Older papers  
These papers originally appeared in the Some Recent Findings table, but as that list grew in length have now been shuffled down to this collapsible table.

See also the Discussion Page for other references listed by year and References on this current page.

  • Review - Coelomic epithelium-derived cells in visceral morphogenesis[3] "Coelomic cavities of vertebrates are lined by a mesothelium which develops from the lateral plate mesoderm. During development, the coelomic epithelium is a highly active cell layer, which locally is able to supply mesenchymal cells that contribute to the mesodermal elements of many organs and provide signals which are necessary for their development. ... Body wall, heart, liver, lungs, gonads, and gastrointestinal tract are populated by cells derived from the coelomic epithelium which contribute to their connective and vascular tissues, and sometimes to specialized cell types such as the stellate cells of the liver, the Cajal interstitial cells of the gut or the Sertoli cells of the testicle."
  • Embryo-fetal erythroid megaloblasts in the human coelomic cavity[4] "The coelomic cavity is part of the extraembryonic mesoderm, surrounding amniotic cavity, embryo, and yolk sac in the early gestation. It is now believed to represent an important transfer interface and a reservoir of nutrients for the embryo. Coelocentesis by ultrasound-guided transvaginal puncture offers an easier access to the early human embryo, from 28 days post-fertilization. However, despite some studies about its biochemical composition being reported, our knowledge about the presence of cellular elements and their quality in this compartment are still limited. Here we studied human coelomic fluids sampled from 6.6 (48 days) to 10 weeks of gestation, demonstrating the presence of functional embryonic erythroid precursors, that is, megaloblasts in the coelomic cavity."


  • Describe the development of the intra- and extra-embryonic coeloms.
  • Describe the processes involved in the development of the three divisions of the intra-embryonic coelom; pericardium, pleural cavities and peritoneum.
  • Describe the fate of the extra embryonic coelom.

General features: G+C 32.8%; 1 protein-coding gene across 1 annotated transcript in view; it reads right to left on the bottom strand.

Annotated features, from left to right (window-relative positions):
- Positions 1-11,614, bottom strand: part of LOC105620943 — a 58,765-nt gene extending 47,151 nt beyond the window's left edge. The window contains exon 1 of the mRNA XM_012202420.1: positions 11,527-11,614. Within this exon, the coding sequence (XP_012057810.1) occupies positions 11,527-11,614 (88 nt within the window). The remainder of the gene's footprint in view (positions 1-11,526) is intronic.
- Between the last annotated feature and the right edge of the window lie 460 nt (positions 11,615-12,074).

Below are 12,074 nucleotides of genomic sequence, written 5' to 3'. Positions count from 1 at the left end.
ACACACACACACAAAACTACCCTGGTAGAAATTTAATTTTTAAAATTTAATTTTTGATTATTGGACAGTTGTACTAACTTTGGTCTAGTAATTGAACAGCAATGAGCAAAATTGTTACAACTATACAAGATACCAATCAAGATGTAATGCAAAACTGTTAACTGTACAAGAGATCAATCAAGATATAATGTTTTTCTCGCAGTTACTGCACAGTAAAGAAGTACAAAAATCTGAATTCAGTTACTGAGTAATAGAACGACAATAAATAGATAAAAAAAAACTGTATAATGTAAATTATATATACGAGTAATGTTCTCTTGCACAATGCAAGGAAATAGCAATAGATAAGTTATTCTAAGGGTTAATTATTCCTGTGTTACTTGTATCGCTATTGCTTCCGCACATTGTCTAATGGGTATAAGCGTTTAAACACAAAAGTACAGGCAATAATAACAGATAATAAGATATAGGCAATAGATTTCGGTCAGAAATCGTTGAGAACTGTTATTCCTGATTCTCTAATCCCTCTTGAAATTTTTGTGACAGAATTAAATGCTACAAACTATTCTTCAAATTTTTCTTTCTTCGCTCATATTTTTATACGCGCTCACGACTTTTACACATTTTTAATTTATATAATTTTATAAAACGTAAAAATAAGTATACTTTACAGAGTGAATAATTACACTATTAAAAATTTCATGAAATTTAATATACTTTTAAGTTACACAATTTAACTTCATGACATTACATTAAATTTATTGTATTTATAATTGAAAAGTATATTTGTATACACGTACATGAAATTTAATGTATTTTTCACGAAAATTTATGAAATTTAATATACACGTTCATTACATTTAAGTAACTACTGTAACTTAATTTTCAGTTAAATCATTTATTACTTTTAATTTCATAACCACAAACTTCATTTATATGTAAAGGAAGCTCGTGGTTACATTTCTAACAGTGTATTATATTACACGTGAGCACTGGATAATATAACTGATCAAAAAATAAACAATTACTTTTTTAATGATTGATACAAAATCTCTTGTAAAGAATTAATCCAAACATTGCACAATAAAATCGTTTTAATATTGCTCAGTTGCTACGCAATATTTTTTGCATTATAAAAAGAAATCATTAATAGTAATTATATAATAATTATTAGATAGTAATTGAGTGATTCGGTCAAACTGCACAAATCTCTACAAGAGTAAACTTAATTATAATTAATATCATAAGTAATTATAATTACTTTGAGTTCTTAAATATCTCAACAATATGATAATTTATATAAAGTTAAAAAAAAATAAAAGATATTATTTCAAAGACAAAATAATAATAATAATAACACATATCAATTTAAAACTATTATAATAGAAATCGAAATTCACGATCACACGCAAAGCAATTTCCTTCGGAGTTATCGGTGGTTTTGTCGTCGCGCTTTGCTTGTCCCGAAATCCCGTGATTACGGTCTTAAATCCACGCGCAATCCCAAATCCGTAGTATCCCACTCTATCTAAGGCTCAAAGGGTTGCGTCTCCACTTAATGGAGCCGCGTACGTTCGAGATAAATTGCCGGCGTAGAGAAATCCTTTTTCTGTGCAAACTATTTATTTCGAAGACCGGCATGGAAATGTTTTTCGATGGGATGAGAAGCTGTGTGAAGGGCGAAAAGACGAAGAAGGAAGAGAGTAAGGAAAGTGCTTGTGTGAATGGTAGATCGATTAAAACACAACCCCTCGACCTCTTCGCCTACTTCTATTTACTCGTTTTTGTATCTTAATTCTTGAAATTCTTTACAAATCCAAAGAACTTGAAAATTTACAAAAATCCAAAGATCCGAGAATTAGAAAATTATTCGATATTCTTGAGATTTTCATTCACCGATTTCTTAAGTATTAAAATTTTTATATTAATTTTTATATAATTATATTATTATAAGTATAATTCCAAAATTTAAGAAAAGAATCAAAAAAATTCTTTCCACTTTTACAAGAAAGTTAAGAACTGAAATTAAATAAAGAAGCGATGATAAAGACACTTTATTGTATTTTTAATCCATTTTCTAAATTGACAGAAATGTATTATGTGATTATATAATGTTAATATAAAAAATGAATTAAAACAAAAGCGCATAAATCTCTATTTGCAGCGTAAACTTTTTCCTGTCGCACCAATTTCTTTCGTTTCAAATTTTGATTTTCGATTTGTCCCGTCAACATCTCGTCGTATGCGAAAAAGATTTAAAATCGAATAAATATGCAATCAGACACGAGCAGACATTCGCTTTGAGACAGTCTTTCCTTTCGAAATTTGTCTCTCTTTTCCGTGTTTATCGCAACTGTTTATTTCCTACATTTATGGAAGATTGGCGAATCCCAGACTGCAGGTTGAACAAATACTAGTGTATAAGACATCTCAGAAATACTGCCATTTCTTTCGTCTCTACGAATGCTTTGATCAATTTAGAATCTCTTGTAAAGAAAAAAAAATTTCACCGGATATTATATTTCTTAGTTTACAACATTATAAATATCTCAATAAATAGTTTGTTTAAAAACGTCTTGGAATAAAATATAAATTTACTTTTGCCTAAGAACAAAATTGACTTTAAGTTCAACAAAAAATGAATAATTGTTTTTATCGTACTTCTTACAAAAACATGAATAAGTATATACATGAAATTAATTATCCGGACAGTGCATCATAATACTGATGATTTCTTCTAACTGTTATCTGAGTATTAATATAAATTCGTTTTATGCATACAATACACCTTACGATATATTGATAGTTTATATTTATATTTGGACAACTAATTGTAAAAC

• Describe the development of the diaphragm.

Development Overview

Coelomic Cavities
Extra-embryonic Coelom Intra-embryonic Coelom Other (fluid-filled spaces)
outside the embryo inside the embryo between and within embryo
chorionic sac pericardial coelomic portals - transient communication between extra and intra
amniotic sac pleural ventricular - cavities within and surrounding central nervous system
yolk sac peritoneal renal - cavities within the kidney and bladder

Extra-embryonic Coelom

Human embryo (week 4) extra-embryonic coeloms.
Human embryo enclosed in extra-embryonic membranes surrounding coeloms.

Amniotic cavity

The fluid-filled (amniotic fluid) extraembryonic coelom (cavity) formed initially by epiblast and then lined by ectoderm and surrounding extraembryonic mesoderm. In humans, it forms the innermost fetal membrane, produces amniotic fluid expanding to eventually fuse with the chorionic membrane during week 8 of development. This fluid-filled sac initially lies above the trilaminar embryo disc and with embryonic disc folding this sac is drawn ventrally to enclose (cover) the entire embryo, then fetus. The presence of this membrane led to the description of reptiles, bird, and mammals as "amniotes".

Chorionic cavity

The fluid-filled extra-embryonic coelom (cavity) formed initially from trophoblast and extra-embryonic mesoderm that forms placenta. The chorion and amnion are made by the somatopleure. The chorion becomes incorporated into placental development. The avian and reptilian chorion lies beside the egg shell and allows gas exchange. In humans, this cavity is lost during week 8 when the amniotic cavity expands and fuses with the chorion.

Yolk sac